Swiss chard – more commonly grown than true spinach – is easy to grow and packed with nutrients.
Swiss chard looks a lot like the true spinach but has much broader leaves, thicker stems, more vitamin A, and greater yields. Vitamin A prevents night blindness, chronic fatigue, heart disease, stroke and cataracts. It is a valuable source of Magnesium which supports bones and teeth and boosts the immune system.
Swiss chard also has quantities of readily available minerals of which iron is the most important.
Swiss chard is grown for its nutritious, luscious leaves. Leaf and stem are both edible and can be cooked separately or as one.
Younger spinach leaves are more palatable and often have a higher concentration of vitamins.
This crop is relatively easy to cultivate and can be regularly harvested. Average yields range from eight to 10t/ha.
SOIL AND CLIMATE
Spinach does best in fertile, well-drained sandy loam soil. But it also does well in loamy to clay soil with a pH of between 6 and 6,8. It is a cool weather crop but will grow in hot months. If it’s too hot there may be bolting (seeding) in some cultivars.
Optimal temperatures range between 16°C and 24°C.
Choose a cultivar that suits the season and your yield requirements.
CROP ROTATION AND LAND PREP
Don’t plant the crop on the same land every year. It leads to pest and disease build up in the soil. Rotate with pumpkin, beans, peas, tomatoes, lettuce and cabbage.
Clear the planting area of weeds including grasses. Water the soil well before preparation to reduce compaction, enhance drainage, root penetration and soil aeration. Then loosen with a plough or fork.
Spinach needs a lot of compost (manure) as well as fertiliser.
The seed bed must be well prepared for direct sowing and have a fine structure. Big clods of earth will prevent germination.
PLANTING METHOD AND SPACING
Seedlings can be planted 10cm to 20cm apart, in rows 25cm to 35cm apart.
Seeds can also be planted directly in shallow rows or furrows. Use a spade or a rake to make the furrows 2cm to 3cm deep. Sow the seeds 2cm apart and cover with soil, smoothing it down with a rake. Water straight after sowing and cover with a thin layer of grass if it’s hot. Keep the soil damp as you wait for germination which takes between seven and eight days.
Take off the grass mulch after five days to give the seedlings room to germinate. If they have to struggle through the layer of mulch they will develop tall stems which makes them top heavy and more prone to sun damage.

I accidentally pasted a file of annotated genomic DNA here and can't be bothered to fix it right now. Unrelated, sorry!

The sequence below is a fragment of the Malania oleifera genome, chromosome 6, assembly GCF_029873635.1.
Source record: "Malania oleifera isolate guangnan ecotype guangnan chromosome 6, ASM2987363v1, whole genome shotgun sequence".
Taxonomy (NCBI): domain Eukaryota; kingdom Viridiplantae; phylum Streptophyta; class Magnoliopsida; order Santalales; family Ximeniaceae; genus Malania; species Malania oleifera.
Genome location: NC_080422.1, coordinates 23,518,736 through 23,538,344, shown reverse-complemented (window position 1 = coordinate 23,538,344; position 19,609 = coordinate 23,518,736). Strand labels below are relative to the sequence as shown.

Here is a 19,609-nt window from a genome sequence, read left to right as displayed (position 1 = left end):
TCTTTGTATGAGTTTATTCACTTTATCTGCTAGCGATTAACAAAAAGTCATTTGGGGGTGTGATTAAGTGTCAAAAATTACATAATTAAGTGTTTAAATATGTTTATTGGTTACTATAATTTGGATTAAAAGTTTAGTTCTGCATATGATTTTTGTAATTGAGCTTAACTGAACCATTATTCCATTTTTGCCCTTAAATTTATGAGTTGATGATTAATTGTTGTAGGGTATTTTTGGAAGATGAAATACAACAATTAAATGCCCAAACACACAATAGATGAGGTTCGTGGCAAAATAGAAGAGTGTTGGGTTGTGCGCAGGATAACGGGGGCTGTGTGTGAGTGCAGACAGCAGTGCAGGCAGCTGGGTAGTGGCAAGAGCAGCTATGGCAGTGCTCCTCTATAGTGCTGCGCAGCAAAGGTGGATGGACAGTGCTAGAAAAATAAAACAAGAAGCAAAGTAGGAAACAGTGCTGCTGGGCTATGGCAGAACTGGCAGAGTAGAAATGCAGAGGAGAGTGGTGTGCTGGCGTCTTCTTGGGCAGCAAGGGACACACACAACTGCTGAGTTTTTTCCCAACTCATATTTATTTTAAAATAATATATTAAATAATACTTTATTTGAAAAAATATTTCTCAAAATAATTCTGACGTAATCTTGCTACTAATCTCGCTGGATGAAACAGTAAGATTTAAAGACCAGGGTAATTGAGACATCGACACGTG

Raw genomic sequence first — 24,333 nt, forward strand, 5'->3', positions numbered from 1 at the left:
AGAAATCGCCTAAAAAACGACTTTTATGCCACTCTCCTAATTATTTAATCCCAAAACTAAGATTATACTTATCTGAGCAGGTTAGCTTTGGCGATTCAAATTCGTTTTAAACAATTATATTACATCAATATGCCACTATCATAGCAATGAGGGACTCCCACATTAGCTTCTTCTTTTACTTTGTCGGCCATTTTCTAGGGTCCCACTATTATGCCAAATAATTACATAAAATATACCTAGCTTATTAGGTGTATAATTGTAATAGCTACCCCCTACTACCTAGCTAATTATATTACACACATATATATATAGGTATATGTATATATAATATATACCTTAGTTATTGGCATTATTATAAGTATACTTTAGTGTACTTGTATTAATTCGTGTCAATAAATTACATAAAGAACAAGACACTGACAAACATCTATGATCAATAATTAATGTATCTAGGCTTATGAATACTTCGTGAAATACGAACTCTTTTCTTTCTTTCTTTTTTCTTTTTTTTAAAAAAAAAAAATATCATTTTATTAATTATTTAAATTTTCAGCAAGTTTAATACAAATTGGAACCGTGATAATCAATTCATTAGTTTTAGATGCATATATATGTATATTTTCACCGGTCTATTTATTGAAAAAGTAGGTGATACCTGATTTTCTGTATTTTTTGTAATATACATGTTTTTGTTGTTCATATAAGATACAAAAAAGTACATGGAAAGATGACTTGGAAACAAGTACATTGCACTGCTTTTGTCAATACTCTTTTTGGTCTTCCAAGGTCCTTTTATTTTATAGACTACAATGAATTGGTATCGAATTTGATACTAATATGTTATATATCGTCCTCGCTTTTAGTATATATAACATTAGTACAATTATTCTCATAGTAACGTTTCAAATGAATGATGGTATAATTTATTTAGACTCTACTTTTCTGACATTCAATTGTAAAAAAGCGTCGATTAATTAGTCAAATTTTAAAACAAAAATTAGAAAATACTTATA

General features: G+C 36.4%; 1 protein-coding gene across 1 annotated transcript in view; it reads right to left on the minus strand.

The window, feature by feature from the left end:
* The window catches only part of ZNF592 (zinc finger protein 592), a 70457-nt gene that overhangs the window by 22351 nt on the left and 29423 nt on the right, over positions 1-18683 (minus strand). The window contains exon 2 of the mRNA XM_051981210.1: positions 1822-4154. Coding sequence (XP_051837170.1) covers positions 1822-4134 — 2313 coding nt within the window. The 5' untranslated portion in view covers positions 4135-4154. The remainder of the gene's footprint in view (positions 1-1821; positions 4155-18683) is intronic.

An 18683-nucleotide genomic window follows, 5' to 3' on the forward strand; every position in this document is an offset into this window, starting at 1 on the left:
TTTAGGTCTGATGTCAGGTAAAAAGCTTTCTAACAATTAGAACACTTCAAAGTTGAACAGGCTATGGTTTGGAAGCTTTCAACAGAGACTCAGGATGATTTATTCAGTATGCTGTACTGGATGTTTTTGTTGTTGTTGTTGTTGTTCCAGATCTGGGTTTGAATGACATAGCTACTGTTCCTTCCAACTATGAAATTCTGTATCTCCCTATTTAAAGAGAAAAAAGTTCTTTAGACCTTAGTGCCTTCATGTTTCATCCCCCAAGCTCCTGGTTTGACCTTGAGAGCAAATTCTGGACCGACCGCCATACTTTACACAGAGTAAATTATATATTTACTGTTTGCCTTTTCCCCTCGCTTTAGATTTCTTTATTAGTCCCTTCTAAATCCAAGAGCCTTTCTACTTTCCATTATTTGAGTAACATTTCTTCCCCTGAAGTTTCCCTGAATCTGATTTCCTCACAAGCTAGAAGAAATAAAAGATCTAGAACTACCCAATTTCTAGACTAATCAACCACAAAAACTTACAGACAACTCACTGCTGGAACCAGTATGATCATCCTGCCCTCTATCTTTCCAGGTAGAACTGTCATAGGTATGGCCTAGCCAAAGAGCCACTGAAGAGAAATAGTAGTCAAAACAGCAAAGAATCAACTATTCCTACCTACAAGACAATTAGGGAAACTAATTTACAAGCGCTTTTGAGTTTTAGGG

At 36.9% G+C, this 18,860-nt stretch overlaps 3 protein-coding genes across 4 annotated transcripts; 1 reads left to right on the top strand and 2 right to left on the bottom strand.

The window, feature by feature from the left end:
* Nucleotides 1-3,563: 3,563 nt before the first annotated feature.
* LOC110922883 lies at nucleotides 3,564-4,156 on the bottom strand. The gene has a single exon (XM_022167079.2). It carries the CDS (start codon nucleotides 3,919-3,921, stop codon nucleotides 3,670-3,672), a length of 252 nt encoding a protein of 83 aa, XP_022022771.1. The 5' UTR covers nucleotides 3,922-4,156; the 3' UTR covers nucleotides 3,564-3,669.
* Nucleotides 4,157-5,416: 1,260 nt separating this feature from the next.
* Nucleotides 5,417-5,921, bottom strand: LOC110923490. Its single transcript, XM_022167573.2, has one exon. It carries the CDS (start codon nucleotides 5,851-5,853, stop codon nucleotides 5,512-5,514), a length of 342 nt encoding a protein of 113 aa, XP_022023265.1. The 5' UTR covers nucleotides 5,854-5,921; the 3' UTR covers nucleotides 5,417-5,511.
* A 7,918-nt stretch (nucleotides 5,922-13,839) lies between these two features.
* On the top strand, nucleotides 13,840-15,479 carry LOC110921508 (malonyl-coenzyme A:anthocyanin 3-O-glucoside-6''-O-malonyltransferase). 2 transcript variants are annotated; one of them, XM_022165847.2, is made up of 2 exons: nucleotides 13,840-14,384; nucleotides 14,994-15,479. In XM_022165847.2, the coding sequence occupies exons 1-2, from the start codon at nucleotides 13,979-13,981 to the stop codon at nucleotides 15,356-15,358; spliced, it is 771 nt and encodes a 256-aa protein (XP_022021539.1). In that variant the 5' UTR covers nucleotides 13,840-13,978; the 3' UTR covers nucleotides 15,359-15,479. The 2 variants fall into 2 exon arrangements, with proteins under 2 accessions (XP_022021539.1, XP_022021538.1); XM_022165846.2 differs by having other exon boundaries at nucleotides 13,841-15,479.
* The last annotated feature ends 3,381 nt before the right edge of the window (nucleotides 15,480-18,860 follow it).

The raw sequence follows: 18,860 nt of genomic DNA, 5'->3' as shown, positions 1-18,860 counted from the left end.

Thin the seedlings out to the 10cm interplant spacing distance not later than three weeks after emergence.
Use 2:3:3 (22) Zn before planting. Apply 90g/m2 and work it into the top 10cm of soil.
Top dress three weeks after planting seedlings or emergence, at a rate of 16g LAN per 1m row. Apply 5cm to 15cm away from the plants on both sides. This is an 8g application per 1m row if you take it on one side of the plants.
Don’t apply the LAN directly onto the plants. It will burn them. Straight after application, mix the fertiliser into the top 2cm with a fork.
Be careful not to damage the shallow roots, especially in the early stages of growth. Water immediately after working in the fertiliser.
Top-dressing is very important. Spinach needs a lot of Nitrogen (N) to produce good quality, broad leaves and good yields.
Apply a second top-dressing eight weeks after transplanting or emergence, especially in lighter soils.
Trials have shown that good yields are possible in a low input system, using only compost as fertiliser. So even if farmers are resource- and cash-poor they can grow spinach. And if there are some chickens around, chicken manure will help especially with the N requirements. Nitrogen enhances the yield of leafy crops.
N deficiency affects the succulence and the nutritional value of spinach; too much N causes nitrate accumulation in the leaves and roots.
The soil must be moist throughout the growing season, because spinach has a shallow rooting system. The crop needs an irrigation cycle as frequent as once or twice a week.
Avoid over-watering and try to irrigate early in the day so that the leaves are dry by nightfall. Pests lurk in moist places.
HARVESTING AND STORAGE
Harvest regularly to stimulate regrowth and a higher yield that won’t bolt (go to seed) easily. Harvest by taking off the outer leaves with a sharp knife 30mm above the soil.
Under normal conditions the plant can be grown for five months before new plants are sown or transplanted.
If the leaves are not for immediate use, bunch them and place them in water to keep them fresh for longer.
Because of the high transpiration rate of the broad leaves, the keeping quality is poor. Stored in a fridge or cold store, spinach will keep for six to eight days.
PESTS AND DISEASE
Spinach may suffer from a number of diseases. The best way to avoid this is to keep the plants healthy by providing the right nutrition, enough water and a good start.
Monitor the crop and keep scouting for pests, removing them as you see them.
For aphids, and red spider mite, a weak solution of soapy water (you can use Sunlight liquid) will do the trick.
Cutworms hide under the soil and come out at night to feed. They cut the seedlings down at the soil/air interface. Use cutworm bait and keep checking.
To keep diseases and pests at bay, rotate and intercrop with marigold, mustard and rapeseed and leave the land fallow.
Klein Karoo Seed
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Klein Karoo Seed
Phone: +263 4 746179
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Sakata Agent- Paxton
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Sakata Agent -Bulawayo Seed Co
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Phone: +260 21 124 3441